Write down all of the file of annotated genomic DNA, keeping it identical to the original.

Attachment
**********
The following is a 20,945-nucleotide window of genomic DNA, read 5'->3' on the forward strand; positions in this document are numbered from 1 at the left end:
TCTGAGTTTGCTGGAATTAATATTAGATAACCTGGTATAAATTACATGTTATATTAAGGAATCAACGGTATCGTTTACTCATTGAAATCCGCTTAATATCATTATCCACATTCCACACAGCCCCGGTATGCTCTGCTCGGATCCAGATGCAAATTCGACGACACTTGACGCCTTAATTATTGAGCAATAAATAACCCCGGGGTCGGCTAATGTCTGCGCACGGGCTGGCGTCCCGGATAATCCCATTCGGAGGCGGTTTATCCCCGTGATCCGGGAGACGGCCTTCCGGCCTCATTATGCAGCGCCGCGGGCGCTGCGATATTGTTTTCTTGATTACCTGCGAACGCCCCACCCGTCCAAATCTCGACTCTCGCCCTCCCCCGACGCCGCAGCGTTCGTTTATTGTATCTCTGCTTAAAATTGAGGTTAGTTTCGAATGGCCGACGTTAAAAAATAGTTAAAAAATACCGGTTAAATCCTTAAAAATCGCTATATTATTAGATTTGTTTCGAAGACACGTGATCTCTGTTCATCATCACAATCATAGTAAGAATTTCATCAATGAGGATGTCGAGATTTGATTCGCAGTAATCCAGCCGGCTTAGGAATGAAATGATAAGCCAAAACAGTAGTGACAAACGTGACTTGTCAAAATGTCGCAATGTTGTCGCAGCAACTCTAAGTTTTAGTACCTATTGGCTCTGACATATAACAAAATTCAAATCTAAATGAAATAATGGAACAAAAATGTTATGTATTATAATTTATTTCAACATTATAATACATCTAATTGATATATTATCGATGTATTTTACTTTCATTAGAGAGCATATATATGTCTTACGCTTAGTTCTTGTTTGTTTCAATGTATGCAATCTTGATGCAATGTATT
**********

The following is a 20,945-nucleotide window of genomic DNA, read 5'->3' on the forward strand; positions in this document are numbered from 1 at the left end:
TCTGAGTTTGCTGGAATTAATATTAGATAACCTGGTATAAATTACATGTTATATTAAGGAATCAACGGTATCGTTTACTCATTGAAATCCGCTTAATATCATTATCCACATTCCACACAGCCCCGGTATGCTCTGCTCGGATCCAGATGCAAATTCGACGACACTTGACGCCTTAATTATTGAGCAATAAATAACCCCGGGGTCGGCTAATGTCTGCGCACGGGCTGGCGTCCCGGATAATCCCATTCGGAGGCGGTTTATCCCCGTGATCCGGGAGACGGCCTTCCGGCCTCATTATGCAGCGCCGCGGGCGCTGCGATATTGTTTTCTTGATTACCTGCGAACGCCCCACCCGTCCAAATCTCGACTCTCGCCCTCCCCCGACGCCGCAGCGTTCGTTTATTGTATCTCTGCTTAAAATTGAGGTTAGTTTCGAATGGCCGACGTTAAAAAATAGTTAAAAAATACCGGTTAAATCCTTAAAAATCGCTATATTATTAGATTTGTTTCGAAGACACGTGATCTCTGTTCATCATCACAATCATAGTAAGAATTTCATCAATGAGGATGTCGAGATTTGATTCGCAGTAATCCAGCCGGCTTAGGAATGAAATGATAAGCCAAAACAGTAGTGACAAACGTGACTTGTCAAAATGTCGCAATGTTGTCGCAGCAACTCTAAGTTTTAGTACCTATTGGCTCTGACATATAACAAAATTCAAATCTAAATGAAATAATGGAACAAAAATGTTATGTATTATAATTTATTTCAACATTATAATACATCTAATTGATATATTATCGATGTATTTTACTTTCATTAGAGAGCATATATATGTCTTACGCTTAGTTCTTGTTTGTTTCAATGTATGCAATCTTGATGCAATGTATT